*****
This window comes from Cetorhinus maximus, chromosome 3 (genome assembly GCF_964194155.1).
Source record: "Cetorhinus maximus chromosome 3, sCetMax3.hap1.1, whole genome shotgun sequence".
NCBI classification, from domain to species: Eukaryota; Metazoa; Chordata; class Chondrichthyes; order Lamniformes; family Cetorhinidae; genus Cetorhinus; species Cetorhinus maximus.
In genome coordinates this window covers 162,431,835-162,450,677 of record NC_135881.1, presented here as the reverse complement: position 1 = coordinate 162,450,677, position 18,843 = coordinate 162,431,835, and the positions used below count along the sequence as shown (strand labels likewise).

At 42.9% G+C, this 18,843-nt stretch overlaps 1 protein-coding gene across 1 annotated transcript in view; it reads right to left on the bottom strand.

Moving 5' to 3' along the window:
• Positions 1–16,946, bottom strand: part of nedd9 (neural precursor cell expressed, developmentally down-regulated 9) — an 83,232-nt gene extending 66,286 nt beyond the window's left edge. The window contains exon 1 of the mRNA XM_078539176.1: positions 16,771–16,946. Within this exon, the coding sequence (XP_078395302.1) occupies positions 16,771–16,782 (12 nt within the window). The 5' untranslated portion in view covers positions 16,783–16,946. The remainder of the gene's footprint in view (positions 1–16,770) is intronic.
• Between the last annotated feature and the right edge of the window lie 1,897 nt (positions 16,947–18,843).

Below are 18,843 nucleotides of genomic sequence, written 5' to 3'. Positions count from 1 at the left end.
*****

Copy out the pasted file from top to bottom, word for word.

This window comes from Cetorhinus maximus, chromosome 3 (genome assembly GCF_964194155.1).
Source record: "Cetorhinus maximus chromosome 3, sCetMax3.hap1.1, whole genome shotgun sequence".
NCBI classification, from domain to species: Eukaryota; Metazoa; Chordata; class Chondrichthyes; order Lamniformes; family Cetorhinidae; genus Cetorhinus; species Cetorhinus maximus.
In genome coordinates this window covers 162,431,835-162,450,677 of record NC_135881.1, presented here as the reverse complement: position 1 = coordinate 162,450,677, position 18,843 = coordinate 162,431,835, and the positions used below count along the sequence as shown (strand labels likewise).

At 42.9% G+C, this 18,843-nt stretch overlaps 1 protein-coding gene across 1 annotated transcript in view; it reads right to left on the bottom strand.

Moving 5' to 3' along the window:
• Positions 1–16,946, bottom strand: part of nedd9 (neural precursor cell expressed, developmentally down-regulated 9) — an 83,232-nt gene extending 66,286 nt beyond the window's left edge. The window contains exon 1 of the mRNA XM_078539176.1: positions 16,771–16,946. Within this exon, the coding sequence (XP_078395302.1) occupies positions 16,771–16,782 (12 nt within the window). The 5' untranslated portion in view covers positions 16,783–16,946. The remainder of the gene's footprint in view (positions 1–16,770) is intronic.
• Between the last annotated feature and the right edge of the window lie 1,897 nt (positions 16,947–18,843).

Below are 18,843 nucleotides of genomic sequence, written 5' to 3'. Positions count from 1 at the left end.